Our retrieval aircraft has quite large landing gear to give enough clearance for the prop and allow it to take off from sandy or grassy terrain.

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The retrieval aircraft will be landing at a very steep angle, and so the landing gear must be retracted during landing, and then deployed when it’s on the ground.

This requires a lot of torque from the servo-less retracts used to deploy the landing gear, which conventional servo-less retracts don’t have.

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A servoless retract was opened up, and it was discovered that it consists of a geared motor driving a threaded rod which pulls a nut back and forth. There is a circuit board with limit switches on the bottom which is used to control the motor.

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By coupling a modified servo directly to the threaded rod, the servo-less retract was able to provide a much higher torque, so the landing gear can be deployed when the aircraft is on the ground.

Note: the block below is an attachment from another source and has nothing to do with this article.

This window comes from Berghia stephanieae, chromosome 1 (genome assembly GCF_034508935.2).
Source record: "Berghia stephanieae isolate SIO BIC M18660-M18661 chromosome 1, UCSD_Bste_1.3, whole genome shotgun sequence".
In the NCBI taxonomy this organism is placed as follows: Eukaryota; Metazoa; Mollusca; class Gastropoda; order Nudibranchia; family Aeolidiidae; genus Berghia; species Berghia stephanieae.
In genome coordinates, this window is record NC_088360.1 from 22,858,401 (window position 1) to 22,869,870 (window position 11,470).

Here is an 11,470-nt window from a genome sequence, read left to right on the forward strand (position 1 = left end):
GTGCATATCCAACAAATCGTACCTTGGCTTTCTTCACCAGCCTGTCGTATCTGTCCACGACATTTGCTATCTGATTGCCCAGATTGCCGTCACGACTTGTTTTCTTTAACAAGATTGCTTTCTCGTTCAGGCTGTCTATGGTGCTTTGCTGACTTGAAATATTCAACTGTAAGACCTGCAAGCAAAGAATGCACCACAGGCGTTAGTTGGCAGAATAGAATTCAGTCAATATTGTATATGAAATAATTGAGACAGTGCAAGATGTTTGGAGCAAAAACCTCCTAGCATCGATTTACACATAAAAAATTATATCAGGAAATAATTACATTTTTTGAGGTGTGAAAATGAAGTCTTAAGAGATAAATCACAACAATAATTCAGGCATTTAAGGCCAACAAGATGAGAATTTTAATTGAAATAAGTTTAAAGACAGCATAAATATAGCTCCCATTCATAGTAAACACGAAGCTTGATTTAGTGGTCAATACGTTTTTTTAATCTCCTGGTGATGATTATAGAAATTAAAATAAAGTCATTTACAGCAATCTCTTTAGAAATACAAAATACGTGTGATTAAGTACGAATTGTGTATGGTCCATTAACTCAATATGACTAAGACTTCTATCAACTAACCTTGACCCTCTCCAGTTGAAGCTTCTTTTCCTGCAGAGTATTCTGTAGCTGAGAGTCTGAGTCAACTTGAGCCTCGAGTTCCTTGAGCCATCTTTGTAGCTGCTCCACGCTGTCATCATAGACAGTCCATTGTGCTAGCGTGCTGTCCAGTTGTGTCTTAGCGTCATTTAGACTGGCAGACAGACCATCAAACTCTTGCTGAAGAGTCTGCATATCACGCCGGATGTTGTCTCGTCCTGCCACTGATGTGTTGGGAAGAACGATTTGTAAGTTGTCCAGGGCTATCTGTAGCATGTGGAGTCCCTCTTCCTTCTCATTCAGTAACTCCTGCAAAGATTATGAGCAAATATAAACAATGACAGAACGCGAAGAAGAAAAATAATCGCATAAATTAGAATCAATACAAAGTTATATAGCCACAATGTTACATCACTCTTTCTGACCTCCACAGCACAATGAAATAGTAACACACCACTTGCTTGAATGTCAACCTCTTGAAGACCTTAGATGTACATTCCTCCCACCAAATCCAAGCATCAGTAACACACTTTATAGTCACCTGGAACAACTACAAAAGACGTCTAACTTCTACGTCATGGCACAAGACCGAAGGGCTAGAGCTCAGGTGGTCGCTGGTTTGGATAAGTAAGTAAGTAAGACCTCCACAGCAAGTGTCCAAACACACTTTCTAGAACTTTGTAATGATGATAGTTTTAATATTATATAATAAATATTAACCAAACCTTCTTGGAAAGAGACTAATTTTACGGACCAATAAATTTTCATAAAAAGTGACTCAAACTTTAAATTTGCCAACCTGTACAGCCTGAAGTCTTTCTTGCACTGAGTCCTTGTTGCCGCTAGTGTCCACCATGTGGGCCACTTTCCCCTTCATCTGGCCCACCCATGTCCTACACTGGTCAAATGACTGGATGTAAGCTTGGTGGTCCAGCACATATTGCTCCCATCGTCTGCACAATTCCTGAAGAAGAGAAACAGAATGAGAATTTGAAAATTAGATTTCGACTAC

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The servo motor was modified so it provides continuous rotation, and the control module was removed so the motor could be directly connected to the control module on the servo-less retract.

The original motor section of the servo-less retract is removed and the new servo can be attached.

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The new retracts run a fair bit slower given the higher gearing ratio of the servo motors, but we can live with this. The video below shows them in action lifting up our retrieval aircraft.

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